The Hornets’ defense does give New Orleans a chance in this series if they figure out how to score. It might take three more superhero performances from Chris Paul, or it might take the Hornets figuring out some way to generate good offense when the ball isn’t in Paul’s hands. I’m not sure which one is more unlikely at this point, but the Hornets will definitely need to do one of those things to pull off a series upset.

Back home, Thunder try to avoid elimination against Jazz

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OKLAHOMA CITY (AP) — Oklahoma City was built this offseason around three All-Stars with the hopes of contending for the Western Conference crown.

The Utah Jazz started the year 18-26 without center Rudy Gobert. However, Gobert returned and the Jazz rolled off 11 straight wins into Valentine’s Day with the help of a surprise rookie of the year contender.

One more win and the Jazz will reach the second round for the second straight year. They’ll send the Thunder home with a second straight first-round exit — despite Oklahoma City’s overhauled, star-studded roster.

After losing the first game on the road, Utah won decisively in each of the past three games, including a 17-point victory in Game 4 — a game the Thunder called a must-win in Salt Lake City.

“It’s the playoffs, it’s gonna be war,” Utah point guard Ricky Rubio, who had a triple-double in Game 3, told the Salt Lake Tribune after Utah’s 113-96 victory in Game 4. “We know that it’s gonna be another war next game. We just have to be tough but at the same time, mentally ready for that.”

Game 5 is set for 9:30 p.m. EST Wednesday at Chesapeake Energy Arena.

Jazz rookie Donovan Mitchell, who averaged 20 points per game during the regular season, has averaged 27.6 points during the past three games — taking his play to another level to lead a balanced Jazz attack that has five players averaging in double figures. Mitchell, who was the 13th overall pick in last year’s draft, has scored 110 points through the first four games, the most by a rookie in his first four games since Michael Jordan’s 117 in 1985, according to nba.com.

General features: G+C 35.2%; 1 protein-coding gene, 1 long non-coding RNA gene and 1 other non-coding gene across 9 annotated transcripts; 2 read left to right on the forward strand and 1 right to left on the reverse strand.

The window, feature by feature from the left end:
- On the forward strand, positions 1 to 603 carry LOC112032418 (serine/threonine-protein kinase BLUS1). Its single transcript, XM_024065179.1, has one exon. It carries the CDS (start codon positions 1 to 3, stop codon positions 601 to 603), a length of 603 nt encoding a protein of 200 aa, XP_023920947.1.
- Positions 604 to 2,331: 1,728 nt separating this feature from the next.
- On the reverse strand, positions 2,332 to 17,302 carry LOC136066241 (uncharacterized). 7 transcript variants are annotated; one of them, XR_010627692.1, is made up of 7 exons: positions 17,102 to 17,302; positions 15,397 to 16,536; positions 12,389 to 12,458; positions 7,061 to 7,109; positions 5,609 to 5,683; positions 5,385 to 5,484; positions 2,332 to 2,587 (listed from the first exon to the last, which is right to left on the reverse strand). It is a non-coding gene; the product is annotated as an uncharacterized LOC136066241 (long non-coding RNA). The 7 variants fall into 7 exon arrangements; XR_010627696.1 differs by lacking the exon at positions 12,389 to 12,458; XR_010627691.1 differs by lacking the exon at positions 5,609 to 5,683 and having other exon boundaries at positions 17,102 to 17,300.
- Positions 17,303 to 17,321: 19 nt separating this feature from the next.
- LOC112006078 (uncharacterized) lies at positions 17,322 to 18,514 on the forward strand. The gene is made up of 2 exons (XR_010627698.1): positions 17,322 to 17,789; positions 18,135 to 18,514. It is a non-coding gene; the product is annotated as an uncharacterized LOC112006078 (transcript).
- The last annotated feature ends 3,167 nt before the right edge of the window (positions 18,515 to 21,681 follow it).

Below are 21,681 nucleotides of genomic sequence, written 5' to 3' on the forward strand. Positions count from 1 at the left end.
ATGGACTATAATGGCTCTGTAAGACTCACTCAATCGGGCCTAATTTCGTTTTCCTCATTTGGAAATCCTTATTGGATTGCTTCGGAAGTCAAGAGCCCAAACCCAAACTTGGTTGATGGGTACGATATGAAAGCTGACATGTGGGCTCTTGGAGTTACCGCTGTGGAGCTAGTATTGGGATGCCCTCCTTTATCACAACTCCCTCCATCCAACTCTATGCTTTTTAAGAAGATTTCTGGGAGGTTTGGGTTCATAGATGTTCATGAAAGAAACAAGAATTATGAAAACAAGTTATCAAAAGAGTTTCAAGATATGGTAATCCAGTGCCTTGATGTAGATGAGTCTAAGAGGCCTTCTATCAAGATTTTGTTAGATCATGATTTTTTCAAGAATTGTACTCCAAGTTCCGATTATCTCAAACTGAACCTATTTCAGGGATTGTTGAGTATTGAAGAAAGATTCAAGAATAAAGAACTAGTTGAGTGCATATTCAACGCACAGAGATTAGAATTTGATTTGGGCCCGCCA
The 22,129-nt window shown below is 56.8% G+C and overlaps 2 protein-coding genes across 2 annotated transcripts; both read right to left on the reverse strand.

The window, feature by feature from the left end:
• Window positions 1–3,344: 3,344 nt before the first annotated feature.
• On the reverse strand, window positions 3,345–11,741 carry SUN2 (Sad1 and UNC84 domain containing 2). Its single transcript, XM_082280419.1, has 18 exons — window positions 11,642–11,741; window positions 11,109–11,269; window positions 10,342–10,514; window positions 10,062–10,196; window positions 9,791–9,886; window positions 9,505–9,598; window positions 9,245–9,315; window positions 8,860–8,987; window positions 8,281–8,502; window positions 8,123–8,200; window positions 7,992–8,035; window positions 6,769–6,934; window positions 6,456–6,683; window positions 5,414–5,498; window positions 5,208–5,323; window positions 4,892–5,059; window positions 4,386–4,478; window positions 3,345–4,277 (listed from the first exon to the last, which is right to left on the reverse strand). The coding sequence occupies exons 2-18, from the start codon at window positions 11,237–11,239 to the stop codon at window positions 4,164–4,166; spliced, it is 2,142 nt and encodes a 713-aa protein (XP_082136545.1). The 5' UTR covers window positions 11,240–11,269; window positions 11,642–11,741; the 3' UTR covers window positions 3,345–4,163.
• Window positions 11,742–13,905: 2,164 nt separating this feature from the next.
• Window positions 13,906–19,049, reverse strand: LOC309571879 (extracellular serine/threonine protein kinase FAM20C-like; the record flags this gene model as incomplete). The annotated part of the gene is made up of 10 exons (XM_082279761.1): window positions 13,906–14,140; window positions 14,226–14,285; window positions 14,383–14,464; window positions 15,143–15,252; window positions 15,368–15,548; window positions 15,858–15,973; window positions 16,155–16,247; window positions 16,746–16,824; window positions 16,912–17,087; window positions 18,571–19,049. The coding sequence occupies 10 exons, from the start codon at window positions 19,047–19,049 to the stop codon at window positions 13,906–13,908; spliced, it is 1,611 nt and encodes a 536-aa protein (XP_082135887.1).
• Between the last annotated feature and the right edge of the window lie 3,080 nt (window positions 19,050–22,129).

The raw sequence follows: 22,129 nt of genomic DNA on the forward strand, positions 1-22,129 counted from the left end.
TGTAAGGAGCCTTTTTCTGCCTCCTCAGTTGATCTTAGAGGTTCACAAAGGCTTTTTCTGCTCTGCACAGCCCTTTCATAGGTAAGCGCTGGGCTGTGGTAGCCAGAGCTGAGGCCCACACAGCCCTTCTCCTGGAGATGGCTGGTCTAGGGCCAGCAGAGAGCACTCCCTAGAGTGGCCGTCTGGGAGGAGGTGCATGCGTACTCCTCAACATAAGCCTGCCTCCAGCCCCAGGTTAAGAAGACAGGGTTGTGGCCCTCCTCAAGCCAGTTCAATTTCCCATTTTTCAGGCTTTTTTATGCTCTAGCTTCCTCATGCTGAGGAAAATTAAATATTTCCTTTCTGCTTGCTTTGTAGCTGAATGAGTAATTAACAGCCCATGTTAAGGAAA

“To be honest, a lot of this is surreal. I’m just taking it game-by-game and not really getting caught up in the big picture,” Mitchell told the Salt Lake City Tribune. “Just focusing on game-by-game. My teammates have helped me out a lot as far as that goes. But we’re playing together.”

Oklahoma City point guard Russell Westbrook picked up four fouls before halftime in Game 4 and was fined $10,000 for an altercation with Gobert late in the game. Luckily for the Thunder, he was not suspended following his altercation with the Utah center.

Westbrook’s foul trouble has hardly been the Thunder’s biggest issue.

Oklahoma City was inconsistent much of the year, but it has had to contend with shooting woes from offseason acquisition Carmelo Anthony, who has hit just 25 percent of his 3-pointers in the first four games of the playoffs.

“We gotta win, nothing to it,” Anthony said after the Game 4 loss. “We’ve just gotta win. We can sit here and say what we gotta do, or what we didn’t do or what we did do, but it comes down to having the will to win that game Wednesday and forcing a Game 6 back in Utah.”

Winning in Utah won’t to be easy, where the Jazz have won six straight. Oklahoma City has to get back to Salt Lake City first and stave off elimination. But Utah hasn’t lost three straight games since Gobert’s return to the lineup in mid-January.

“Every game’s been physical,” Gobert said to reporters. “We just got to watch the tape, see how much better we can get and get ready to play basketball.”

Any end to one-and-done rule remains a couple of years away

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Condoleezza Rice and the Commission on College Basketball released their much-anticipated report and…

Yawn.

We’ll see how much the NCAA wishes to police itself and ban coaches caught cheating from the sport, or to do anything that would stem the flow of money from shoe companies and boosters into college hoops. Will the NCAA make an organizational shift to focus less on enforcement and more on involvement with players before they get to college?

One thing the report wants is an end to the one-and-done rule with the NBA, and it issues some veiled threats about getting back together and coming up with new recommendations if the NBA and its players’ union does not act within a year. Yawn. The NBA will continue to work toward this at its own pace, as Adrian Wojnarowski of ESPN notes.

Allowing guys to go back to college if not drafted — even if they had an agent — is a good step.

The NBA will move at its own pace with reforms to its draft rules, and we are still years away from that (if the owners can be herded into a consensus in the first place). This commission’s report changes none of that, and without the NBA and players’ union’s cooperation the commission can’t accomplish some of its goals anyway.

The NBA is moving toward ending one-and-done, NBA commissioner Adam Silver had said they were waiting on this report to take the next steps down that road. With the assistance of the NCAA, the league could move to something more akin to the baseball model (players can be drafted out of high school to the NBA, but if they go to college they have to stay two or three seasons). However, this remains years away. For now, players such as Deandre Ayton and Marvin Bagley III will continue to be one-and-dones. Nobody likes it, but it is the rule for now.

Hassan Whiteside knows Heat’s problem: Not enough Hassan Whiteside